Mars mission: NASA's Perseverance Rover will play a big part in humanity's arrival on the Red Planet
HIV/AIDS cure: Is there a treatment for AIDS? Researchers have taken the first step to help patients eliminate the virus
Mars mission: Experts say the best place to look for signs of life on Red Planet is under the surface
Temperatures at South Pole rising three times faster than everywhere else on Earth
Climate change remains to be one of the biggest issues in the world today despite the sudden shift in focus towards the coronavirus pandemic. Recent reports have revealed that this problem is becoming more and more evident in the South Pole as the frozen region is warming up three times faster than everywhere else in the world.
The South Pole was found to be warming up at an accelerated rate, unusually faster for a region that is known to stay cool despite the rest of the world warming up. An international group of researchers analyzed data to find out the possible cause of the sudden rise in temperatures in the polar region. They found that the warmer ocean temperatures found in the western Pacific lowered the atmospheric pressure on the Weddell Sea in the southern Atlantic over the years, resulting in an increased flow of warm air towards the South Pole.
According to the researchers, the natural warming the South Pole experienced was likely augmented by greenhouse gas emissions. “While temperatures were known to be warming across West Antarctica and the Antarctic Peninsula during the 20th Century, the South Pole was cooling. It was suspected that this part of Antarctica might be immune to or isolated from warming. We found this is not the case anymore,” said Dr. Kyle Clem of the Victoria University, Wellington.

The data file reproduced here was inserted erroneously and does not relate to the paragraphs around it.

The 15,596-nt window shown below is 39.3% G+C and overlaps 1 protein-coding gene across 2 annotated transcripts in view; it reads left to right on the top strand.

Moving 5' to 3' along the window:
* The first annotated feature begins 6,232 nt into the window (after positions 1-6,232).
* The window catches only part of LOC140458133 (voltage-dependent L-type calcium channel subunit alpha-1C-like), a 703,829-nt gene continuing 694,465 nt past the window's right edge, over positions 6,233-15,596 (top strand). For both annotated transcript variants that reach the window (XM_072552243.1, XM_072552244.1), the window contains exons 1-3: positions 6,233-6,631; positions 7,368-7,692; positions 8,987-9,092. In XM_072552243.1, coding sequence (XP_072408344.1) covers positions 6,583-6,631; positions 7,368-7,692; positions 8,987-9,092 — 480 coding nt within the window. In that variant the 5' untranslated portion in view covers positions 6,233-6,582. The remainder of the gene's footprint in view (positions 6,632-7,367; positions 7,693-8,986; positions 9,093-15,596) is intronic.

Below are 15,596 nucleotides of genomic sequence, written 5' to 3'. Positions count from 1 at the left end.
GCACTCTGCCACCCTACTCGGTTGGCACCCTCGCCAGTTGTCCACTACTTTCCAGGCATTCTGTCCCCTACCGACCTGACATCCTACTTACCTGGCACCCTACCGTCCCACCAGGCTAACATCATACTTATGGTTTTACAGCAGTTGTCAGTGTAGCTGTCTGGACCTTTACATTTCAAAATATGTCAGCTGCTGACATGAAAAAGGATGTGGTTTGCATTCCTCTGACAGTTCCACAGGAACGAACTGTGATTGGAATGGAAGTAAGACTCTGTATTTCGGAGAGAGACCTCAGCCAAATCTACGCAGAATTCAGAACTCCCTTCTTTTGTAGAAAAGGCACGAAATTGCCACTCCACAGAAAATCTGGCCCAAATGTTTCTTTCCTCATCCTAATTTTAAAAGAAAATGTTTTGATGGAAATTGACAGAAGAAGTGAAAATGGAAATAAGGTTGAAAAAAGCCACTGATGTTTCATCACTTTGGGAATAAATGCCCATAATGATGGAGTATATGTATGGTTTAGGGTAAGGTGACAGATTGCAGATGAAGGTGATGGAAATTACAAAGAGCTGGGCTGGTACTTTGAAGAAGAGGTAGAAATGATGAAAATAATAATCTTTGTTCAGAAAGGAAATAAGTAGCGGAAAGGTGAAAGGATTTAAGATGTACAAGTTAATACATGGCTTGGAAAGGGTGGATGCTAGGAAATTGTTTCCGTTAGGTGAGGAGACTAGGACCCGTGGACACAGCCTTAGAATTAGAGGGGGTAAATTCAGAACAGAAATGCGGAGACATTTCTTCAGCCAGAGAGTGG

The data analyzed revealed that temperatures at the most isolated part of Earth rose by 0.6 degrees Celsius per decade. This is in contrast with the 0.2 degrees Celsius rise everywhere else on the planet. According to the researchers, this change is caused by the phenomenon known as the Interdecadal Pacific Oscillation or IPO.
Climate change is already posing a threat to humanity over time as temperatures continue to rise. One scientist believes that this is a factor that would lead to the eventual but inevitable extinction of the human race. According to Nick Longrich of the University of Bath, it is a matter of “when,” not “if” the human race will become extinct.
In a piece for The Conversation, Longrich explained that as with all the species of animals and humans that preceded us, we are also headed down the same path. However, Longrich noted that because we are the smartest or most evolved species, our intelligence will allow us to adapt to our surroundings.